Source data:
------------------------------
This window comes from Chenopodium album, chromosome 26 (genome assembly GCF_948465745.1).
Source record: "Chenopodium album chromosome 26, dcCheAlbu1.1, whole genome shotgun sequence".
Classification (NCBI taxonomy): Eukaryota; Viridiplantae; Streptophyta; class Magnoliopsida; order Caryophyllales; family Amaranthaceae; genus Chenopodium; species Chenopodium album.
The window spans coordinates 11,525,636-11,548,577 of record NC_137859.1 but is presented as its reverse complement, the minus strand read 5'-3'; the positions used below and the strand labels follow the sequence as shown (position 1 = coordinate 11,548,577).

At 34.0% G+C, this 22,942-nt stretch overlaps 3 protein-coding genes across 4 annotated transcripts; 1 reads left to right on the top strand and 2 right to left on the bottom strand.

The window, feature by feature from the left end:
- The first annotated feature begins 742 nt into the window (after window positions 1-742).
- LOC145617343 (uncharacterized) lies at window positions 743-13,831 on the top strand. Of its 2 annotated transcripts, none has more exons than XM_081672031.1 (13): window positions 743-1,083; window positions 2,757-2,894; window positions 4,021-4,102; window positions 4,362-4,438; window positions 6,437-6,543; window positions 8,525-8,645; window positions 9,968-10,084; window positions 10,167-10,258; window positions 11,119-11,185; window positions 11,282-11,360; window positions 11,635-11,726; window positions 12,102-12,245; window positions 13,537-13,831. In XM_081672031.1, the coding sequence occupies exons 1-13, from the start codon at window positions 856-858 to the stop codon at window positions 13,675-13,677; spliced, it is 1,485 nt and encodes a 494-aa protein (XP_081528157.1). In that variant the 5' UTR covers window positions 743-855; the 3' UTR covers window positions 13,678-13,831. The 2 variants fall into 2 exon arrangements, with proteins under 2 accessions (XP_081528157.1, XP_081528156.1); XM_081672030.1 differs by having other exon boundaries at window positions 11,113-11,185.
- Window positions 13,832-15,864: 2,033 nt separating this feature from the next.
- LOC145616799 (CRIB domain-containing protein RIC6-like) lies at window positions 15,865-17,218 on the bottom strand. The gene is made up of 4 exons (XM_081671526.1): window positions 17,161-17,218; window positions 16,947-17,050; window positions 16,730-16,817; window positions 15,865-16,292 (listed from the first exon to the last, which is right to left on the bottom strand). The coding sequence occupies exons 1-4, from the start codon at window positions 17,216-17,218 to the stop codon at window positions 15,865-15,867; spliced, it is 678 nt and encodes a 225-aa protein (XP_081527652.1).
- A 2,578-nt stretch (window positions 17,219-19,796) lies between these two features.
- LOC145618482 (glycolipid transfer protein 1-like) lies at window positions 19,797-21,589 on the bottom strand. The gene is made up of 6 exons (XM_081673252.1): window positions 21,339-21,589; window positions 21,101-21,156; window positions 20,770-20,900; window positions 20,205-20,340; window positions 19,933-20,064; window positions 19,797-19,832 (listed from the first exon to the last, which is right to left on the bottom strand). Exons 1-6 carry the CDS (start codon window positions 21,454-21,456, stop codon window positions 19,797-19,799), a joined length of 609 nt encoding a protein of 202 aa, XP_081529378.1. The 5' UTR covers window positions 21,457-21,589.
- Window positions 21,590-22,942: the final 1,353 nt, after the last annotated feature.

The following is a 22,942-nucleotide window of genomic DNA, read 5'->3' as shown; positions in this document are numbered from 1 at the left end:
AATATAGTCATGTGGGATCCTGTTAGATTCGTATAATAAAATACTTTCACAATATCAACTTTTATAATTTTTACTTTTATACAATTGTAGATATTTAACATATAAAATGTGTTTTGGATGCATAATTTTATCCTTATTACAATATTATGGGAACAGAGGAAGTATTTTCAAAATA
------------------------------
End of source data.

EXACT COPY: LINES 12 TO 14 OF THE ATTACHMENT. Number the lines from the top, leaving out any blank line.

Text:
- LOC145618482 (glycolipid transfer protein 1-like) lies at window positions 19,797-21,589 on the bottom strand. The gene is made up of 6 exons (XM_081673252.1): window positions 21,339-21,589; window positions 21,101-21,156; window positions 20,770-20,900; window positions 20,205-20,340; window positions 19,933-20,064; window positions 19,797-19,832 (listed from the first exon to the last, which is right to left on the bottom strand). Exons 1-6 carry the CDS (start codon window positions 21,454-21,456, stop codon window positions 19,797-19,799), a joined length of 609 nt encoding a protein of 202 aa, XP_081529378.1. The 5' UTR covers window positions 21,457-21,589.
- Window positions 21,590-22,942: the final 1,353 nt, after the last annotated feature.

The following is a 22,942-nucleotide window of genomic DNA, read 5'->3' as shown; positions in this document are numbered from 1 at the left end: